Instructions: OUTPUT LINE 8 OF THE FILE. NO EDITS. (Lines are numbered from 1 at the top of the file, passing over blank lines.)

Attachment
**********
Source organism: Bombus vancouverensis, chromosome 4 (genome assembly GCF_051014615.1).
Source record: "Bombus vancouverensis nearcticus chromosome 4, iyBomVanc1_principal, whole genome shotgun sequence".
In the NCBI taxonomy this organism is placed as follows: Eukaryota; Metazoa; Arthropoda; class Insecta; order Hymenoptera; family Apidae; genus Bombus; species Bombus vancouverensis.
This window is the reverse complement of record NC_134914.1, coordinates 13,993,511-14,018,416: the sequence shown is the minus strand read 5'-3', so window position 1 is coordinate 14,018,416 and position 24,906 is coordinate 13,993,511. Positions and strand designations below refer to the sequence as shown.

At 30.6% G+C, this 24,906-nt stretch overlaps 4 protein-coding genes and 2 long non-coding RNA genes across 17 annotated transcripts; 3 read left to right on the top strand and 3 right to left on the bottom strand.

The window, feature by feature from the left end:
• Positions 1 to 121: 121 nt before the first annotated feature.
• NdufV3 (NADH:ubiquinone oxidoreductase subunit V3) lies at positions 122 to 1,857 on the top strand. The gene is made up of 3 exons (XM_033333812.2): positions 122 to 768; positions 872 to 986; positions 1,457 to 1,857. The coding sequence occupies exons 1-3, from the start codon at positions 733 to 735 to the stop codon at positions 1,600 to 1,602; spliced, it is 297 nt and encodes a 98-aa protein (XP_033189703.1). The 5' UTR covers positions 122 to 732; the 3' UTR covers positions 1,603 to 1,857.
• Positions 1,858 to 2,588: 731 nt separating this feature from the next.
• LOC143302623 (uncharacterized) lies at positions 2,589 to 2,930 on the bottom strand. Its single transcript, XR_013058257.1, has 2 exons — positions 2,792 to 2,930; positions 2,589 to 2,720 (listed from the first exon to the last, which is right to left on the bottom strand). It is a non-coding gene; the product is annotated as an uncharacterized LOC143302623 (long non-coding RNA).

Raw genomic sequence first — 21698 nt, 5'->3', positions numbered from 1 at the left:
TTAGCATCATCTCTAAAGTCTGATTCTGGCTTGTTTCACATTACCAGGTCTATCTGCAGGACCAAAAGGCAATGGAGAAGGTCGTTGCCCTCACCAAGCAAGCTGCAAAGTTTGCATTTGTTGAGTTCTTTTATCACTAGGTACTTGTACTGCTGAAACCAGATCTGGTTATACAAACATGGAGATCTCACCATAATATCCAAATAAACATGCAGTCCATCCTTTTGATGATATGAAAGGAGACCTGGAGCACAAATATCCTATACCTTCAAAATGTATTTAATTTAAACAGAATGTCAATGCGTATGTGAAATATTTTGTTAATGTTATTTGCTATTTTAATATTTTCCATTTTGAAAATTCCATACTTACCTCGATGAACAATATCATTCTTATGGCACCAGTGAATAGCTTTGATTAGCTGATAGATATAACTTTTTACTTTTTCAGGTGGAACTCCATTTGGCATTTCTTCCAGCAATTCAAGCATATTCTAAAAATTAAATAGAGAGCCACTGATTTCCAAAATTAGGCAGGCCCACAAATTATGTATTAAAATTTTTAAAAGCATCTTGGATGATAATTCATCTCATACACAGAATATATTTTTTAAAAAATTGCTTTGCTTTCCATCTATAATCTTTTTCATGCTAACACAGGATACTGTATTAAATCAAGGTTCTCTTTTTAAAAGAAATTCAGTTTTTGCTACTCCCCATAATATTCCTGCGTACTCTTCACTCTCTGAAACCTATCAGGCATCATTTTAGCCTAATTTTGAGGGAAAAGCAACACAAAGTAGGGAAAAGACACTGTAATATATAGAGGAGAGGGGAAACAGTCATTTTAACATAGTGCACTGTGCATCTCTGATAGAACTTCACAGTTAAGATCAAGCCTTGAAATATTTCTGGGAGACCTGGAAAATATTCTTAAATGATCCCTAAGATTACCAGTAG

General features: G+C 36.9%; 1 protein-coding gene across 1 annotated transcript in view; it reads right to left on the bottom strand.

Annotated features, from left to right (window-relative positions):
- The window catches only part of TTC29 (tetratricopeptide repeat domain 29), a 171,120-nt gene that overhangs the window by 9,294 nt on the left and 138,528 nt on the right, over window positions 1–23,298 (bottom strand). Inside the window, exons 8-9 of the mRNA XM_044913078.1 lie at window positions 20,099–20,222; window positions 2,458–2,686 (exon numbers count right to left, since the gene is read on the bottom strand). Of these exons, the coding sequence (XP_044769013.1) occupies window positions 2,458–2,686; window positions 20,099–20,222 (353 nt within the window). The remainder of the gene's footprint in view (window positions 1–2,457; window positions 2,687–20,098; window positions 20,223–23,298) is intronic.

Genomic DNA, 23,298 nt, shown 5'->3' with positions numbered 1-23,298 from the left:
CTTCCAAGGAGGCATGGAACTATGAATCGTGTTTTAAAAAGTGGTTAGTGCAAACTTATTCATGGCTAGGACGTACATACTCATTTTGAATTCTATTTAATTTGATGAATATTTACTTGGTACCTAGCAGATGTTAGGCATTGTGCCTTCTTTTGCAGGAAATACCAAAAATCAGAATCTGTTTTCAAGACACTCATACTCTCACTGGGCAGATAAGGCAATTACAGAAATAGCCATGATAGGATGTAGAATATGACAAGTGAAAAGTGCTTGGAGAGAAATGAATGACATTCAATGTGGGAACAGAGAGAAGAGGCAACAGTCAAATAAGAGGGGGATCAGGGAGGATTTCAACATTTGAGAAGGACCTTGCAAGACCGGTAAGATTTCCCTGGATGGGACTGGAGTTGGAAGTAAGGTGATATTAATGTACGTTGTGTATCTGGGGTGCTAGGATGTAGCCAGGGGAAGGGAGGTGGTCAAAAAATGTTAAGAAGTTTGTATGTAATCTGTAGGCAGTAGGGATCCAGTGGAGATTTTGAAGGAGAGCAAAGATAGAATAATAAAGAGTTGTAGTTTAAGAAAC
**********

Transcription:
• NdufV3 (NADH:ubiquinone oxidoreductase subunit V3) lies at positions 122 to 1,857 on the top strand. The gene is made up of 3 exons (XM_033333812.2): positions 122 to 768; positions 872 to 986; positions 1,457 to 1,857. The coding sequence occupies exons 1-3, from the start codon at positions 733 to 735 to the stop codon at positions 1,600 to 1,602; spliced, it is 297 nt and encodes a 98-aa protein (XP_033189703.1). The 5' UTR covers positions 122 to 732; the 3' UTR covers positions 1,603 to 1,857.